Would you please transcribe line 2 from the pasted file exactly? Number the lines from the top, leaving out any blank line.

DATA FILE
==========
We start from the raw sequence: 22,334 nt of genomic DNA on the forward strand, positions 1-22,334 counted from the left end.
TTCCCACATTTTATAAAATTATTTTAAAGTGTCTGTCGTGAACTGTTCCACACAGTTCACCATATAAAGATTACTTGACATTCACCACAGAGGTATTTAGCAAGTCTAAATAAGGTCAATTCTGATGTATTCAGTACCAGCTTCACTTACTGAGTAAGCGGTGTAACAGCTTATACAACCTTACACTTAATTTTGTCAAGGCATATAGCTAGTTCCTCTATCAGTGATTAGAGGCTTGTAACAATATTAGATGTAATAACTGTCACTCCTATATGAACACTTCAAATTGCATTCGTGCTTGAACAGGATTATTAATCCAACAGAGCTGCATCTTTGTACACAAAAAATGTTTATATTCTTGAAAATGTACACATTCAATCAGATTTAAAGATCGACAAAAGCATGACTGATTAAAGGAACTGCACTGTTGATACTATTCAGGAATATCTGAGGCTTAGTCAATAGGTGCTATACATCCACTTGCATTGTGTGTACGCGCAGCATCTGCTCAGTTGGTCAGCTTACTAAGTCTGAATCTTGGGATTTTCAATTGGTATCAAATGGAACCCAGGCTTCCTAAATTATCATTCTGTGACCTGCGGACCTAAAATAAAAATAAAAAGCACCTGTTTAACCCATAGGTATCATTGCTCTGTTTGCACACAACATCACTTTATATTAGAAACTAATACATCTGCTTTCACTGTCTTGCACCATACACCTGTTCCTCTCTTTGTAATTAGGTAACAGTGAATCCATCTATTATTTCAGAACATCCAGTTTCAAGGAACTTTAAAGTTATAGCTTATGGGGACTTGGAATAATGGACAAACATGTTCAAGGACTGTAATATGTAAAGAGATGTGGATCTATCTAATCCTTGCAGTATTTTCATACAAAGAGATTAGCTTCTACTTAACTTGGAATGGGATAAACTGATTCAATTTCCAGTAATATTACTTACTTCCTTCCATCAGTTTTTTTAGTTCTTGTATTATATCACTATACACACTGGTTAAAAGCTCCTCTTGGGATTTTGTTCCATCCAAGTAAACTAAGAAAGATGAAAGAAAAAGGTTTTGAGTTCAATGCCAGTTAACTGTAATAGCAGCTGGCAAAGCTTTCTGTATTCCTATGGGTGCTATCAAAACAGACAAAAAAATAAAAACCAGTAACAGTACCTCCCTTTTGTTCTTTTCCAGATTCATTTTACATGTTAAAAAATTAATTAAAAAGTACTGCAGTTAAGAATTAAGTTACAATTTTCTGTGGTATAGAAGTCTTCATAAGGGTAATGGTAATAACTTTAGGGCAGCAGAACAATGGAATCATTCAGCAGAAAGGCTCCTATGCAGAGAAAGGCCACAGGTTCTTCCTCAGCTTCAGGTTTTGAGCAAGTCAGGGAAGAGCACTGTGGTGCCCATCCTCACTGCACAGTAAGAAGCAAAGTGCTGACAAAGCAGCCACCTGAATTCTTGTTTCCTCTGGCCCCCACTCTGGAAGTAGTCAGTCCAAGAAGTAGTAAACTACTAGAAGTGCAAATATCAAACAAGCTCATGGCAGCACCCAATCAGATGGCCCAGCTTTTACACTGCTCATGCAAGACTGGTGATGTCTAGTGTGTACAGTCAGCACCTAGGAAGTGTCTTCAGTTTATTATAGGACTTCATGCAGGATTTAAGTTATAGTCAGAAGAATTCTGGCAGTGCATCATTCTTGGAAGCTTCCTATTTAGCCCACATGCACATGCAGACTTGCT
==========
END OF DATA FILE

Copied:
TTCCCACATTTTATAAAATTATTTTAAAGTGTCTGTCGTGAACTGTTCCACACAGTTCACCATATAAAGATTACTTGACATTCACCACAGAGGTATTTAGCAAGTCTAAATAAGGTCAATTCTGATGTATTCAGTACCAGCTTCACTTACTGAGTAAGCGGTGTAACAGCTTATACAACCTTACACTTAATTTTGTCAAGGCATATAGCTAGTTCCTCTATCAGTGATTAGAGGCTTGTAACAATATTAGATGTAATAACTGTCACTCCTATATGAACACTTCAAATTGCATTCGTGCTTGAACAGGATTATTAATCCAACAGAGCTGCATCTTTGTACACAAAAAATGTTTATATTCTTGAAAATGTACACATTCAATCAGATTTAAAGATCGACAAAAGCATGACTGATTAAAGGAACTGCACTGTTGATACTATTCAGGAATATCTGAGGCTTAGTCAATAGGTGCTATACATCCACTTGCATTGTGTGTACGCGCAGCATCTGCTCAGTTGGTCAGCTTACTAAGTCTGAATCTTGGGATTTTCAATTGGTATCAAATGGAACCCAGGCTTCCTAAATTATCATTCTGTGACCTGCGGACCTAAAATAAAAATAAAAAGCACCTGTTTAACCCATAGGTATCATTGCTCTGTTTGCACACAACATCACTTTATATTAGAAACTAATACATCTGCTTTCACTGTCTTGCACCATACACCTGTTCCTCTCTTTGTAATTAGGTAACAGTGAATCCATCTATTATTTCAGAACATCCAGTTTCAAGGAACTTTAAAGTTATAGCTTATGGGGACTTGGAATAATGGACAAACATGTTCAAGGACTGTAATATGTAAAGAGATGTGGATCTATCTAATCCTTGCAGTATTTTCATACAAAGAGATTAGCTTCTACTTAACTTGGAATGGGATAAACTGATTCAATTTCCAGTAATATTACTTACTTCCTTCCATCAGTTTTTTTAGTTCTTGTATTATATCACTATACACACTGGTTAAAAGCTCCTCTTGGGATTTTGTTCCATCCAAGTAAACTAAGAAAGATGAAAGAAAAAGGTTTTGAGTTCAATGCCAGTTAACTGTAATAGCAGCTGGCAAAGCTTTCTGTATTCCTATGGGTGCTATCAAAACAGACAAAAAAATAAAAACCAGTAACAGTACCTCCCTTTTGTTCTTTTCCAGATTCATTTTACATGTTAAAAAATTAATTAAAAAGTACTGCAGTTAAGAATTAAGTTACAATTTTCTGTGGTATAGAAGTCTTCATAAGGGTAATGGTAATAACTTTAGGGCAGCAGAACAATGGAATCATTCAGCAGAAAGGCTCCTATGCAGAGAAAGGCCACAGGTTCTTCCTCAGCTTCAGGTTTTGAGCAAGTCAGGGAAGAGCACTGTGGTGCCCATCCTCACTGCACAGTAAGAAGCAAAGTGCTGACAAAGCAGCCACCTGAATTCTTGTTTCCTCTGGCCCCCACTCTGGAAGTAGTCAGTCCAAGAAGTAGTAAACTACTAGAAGTGCAAATATCAAACAAGCTCATGGCAGCACCCAATCAGATGGCCCAGCTTTTACACTGCTCATGCAAGACTGGTGATGTCTAGTGTGTACAGTCAGCACCTAGGAAGTGTCTTCAGTTTATTATAGGACTTCATGCAGGATTTAAGTTATAGTCAGAAGAATTCTGGCAGTGCATCATTCTTGGAAGCTTCCTATTTAGCCCACATGCACATGCAGACTTGCT